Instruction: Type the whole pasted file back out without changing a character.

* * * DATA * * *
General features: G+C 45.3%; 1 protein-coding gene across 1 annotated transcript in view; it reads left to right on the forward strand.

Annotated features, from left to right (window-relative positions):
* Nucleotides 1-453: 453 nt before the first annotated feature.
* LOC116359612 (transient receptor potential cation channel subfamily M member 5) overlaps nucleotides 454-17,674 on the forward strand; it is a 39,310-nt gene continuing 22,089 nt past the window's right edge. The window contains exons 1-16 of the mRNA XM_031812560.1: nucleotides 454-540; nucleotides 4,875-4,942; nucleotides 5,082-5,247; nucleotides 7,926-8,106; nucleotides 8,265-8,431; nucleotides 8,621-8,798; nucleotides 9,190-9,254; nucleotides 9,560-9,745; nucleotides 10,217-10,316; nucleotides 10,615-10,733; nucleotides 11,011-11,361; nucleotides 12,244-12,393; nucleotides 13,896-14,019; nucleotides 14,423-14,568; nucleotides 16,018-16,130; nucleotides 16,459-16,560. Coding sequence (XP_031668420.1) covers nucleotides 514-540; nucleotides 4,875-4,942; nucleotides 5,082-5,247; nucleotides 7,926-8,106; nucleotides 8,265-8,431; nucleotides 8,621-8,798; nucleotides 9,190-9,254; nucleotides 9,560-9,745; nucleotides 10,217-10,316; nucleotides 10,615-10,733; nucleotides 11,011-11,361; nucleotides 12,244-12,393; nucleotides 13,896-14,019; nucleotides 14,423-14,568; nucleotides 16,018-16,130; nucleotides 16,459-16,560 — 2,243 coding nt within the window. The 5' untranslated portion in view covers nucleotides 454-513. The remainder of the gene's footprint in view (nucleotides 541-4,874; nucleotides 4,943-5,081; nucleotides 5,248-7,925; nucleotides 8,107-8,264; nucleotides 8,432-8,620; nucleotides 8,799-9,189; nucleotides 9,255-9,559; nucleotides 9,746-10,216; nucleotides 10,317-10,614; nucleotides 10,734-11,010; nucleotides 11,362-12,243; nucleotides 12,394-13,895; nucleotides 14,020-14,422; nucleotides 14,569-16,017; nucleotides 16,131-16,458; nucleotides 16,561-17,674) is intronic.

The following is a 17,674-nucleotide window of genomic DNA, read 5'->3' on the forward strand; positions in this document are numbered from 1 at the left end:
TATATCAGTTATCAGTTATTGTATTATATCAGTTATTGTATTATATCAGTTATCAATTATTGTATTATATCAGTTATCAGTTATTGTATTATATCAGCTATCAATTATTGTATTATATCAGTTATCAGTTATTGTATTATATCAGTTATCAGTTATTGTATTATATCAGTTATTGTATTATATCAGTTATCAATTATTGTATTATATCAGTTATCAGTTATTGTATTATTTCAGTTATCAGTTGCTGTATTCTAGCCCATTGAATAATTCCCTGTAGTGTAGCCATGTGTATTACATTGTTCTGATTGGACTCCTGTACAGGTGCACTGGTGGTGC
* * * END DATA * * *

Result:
General features: G+C 45.3%; 1 protein-coding gene across 1 annotated transcript in view; it reads left to right on the forward strand.

Annotated features, from left to right (window-relative positions):
* Nucleotides 1-453: 453 nt before the first annotated feature.
* LOC116359612 (transient receptor potential cation channel subfamily M member 5) overlaps nucleotides 454-17,674 on the forward strand; it is a 39,310-nt gene continuing 22,089 nt past the window's right edge. The window contains exons 1-16 of the mRNA XM_031812560.1: nucleotides 454-540; nucleotides 4,875-4,942; nucleotides 5,082-5,247; nucleotides 7,926-8,106; nucleotides 8,265-8,431; nucleotides 8,621-8,798; nucleotides 9,190-9,254; nucleotides 9,560-9,745; nucleotides 10,217-10,316; nucleotides 10,615-10,733; nucleotides 11,011-11,361; nucleotides 12,244-12,393; nucleotides 13,896-14,019; nucleotides 14,423-14,568; nucleotides 16,018-16,130; nucleotides 16,459-16,560. Coding sequence (XP_031668420.1) covers nucleotides 514-540; nucleotides 4,875-4,942; nucleotides 5,082-5,247; nucleotides 7,926-8,106; nucleotides 8,265-8,431; nucleotides 8,621-8,798; nucleotides 9,190-9,254; nucleotides 9,560-9,745; nucleotides 10,217-10,316; nucleotides 10,615-10,733; nucleotides 11,011-11,361; nucleotides 12,244-12,393; nucleotides 13,896-14,019; nucleotides 14,423-14,568; nucleotides 16,018-16,130; nucleotides 16,459-16,560 — 2,243 coding nt within the window. The 5' untranslated portion in view covers nucleotides 454-513. The remainder of the gene's footprint in view (nucleotides 541-4,874; nucleotides 4,943-5,081; nucleotides 5,248-7,925; nucleotides 8,107-8,264; nucleotides 8,432-8,620; nucleotides 8,799-9,189; nucleotides 9,255-9,559; nucleotides 9,746-10,216; nucleotides 10,317-10,614; nucleotides 10,734-11,010; nucleotides 11,362-12,243; nucleotides 12,394-13,895; nucleotides 14,020-14,422; nucleotides 14,569-16,017; nucleotides 16,131-16,458; nucleotides 16,561-17,674) is intronic.

The following is a 17,674-nucleotide window of genomic DNA, read 5'->3' on the forward strand; positions in this document are numbered from 1 at the left end:
TATATCAGTTATCAGTTATTGTATTATATCAGTTATTGTATTATATCAGTTATCAATTATTGTATTATATCAGTTATCAGTTATTGTATTATATCAGCTATCAATTATTGTATTATATCAGTTATCAGTTATTGTATTATATCAGTTATCAGTTATTGTATTATATCAGTTATTGTATTATATCAGTTATCAATTATTGTATTATATCAGTTATCAGTTATTGTATTATTTCAGTTATCAGTTGCTGTATTCTAGCCCATTGAATAATTCCCTGTAGTGTAGCCATGTGTATTACATTGTTCTGATTGGACTCCTGTACAGGTGCACTGGTGGTGC